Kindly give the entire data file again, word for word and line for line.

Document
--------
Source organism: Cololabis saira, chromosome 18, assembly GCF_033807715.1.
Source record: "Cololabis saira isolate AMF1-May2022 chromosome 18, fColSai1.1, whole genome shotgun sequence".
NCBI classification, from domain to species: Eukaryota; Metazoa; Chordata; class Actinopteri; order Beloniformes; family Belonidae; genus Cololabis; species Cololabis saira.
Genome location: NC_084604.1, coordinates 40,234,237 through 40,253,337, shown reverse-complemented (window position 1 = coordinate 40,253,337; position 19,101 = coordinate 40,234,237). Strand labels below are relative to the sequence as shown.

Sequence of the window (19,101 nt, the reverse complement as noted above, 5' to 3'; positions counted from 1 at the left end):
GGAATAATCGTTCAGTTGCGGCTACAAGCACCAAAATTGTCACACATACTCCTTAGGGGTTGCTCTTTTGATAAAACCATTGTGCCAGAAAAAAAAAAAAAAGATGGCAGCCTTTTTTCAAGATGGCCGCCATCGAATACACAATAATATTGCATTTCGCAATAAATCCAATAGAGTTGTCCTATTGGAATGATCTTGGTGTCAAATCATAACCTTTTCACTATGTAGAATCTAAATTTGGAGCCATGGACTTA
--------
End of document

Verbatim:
Source organism: Cololabis saira, chromosome 18, assembly GCF_033807715.1.
Source record: "Cololabis saira isolate AMF1-May2022 chromosome 18, fColSai1.1, whole genome shotgun sequence".
NCBI classification, from domain to species: Eukaryota; Metazoa; Chordata; class Actinopteri; order Beloniformes; family Belonidae; genus Cololabis; species Cololabis saira.
Genome location: NC_084604.1, coordinates 40,234,237 through 40,253,337, shown reverse-complemented (window position 1 = coordinate 40,253,337; position 19,101 = coordinate 40,234,237). Strand labels below are relative to the sequence as shown.

Sequence of the window (19,101 nt, the reverse complement as noted above, 5' to 3'; positions counted from 1 at the left end):
GGAATAATCGTTCAGTTGCGGCTACAAGCACCAAAATTGTCACACATACTCCTTAGGGGTTGCTCTTTTGATAAAACCATTGTGCCAGAAAAAAAAAAAAAAGATGGCAGCCTTTTTTCAAGATGGCCGCCATCGAATACACAATAATATTGCATTTCGCAATAAATCCAATAGAGTTGTCCTATTGGAATGATCTTGGTGTCAAATCATAACCTTTTCACTATGTAGAATCTAAATTTGGAGCCATGGACTTA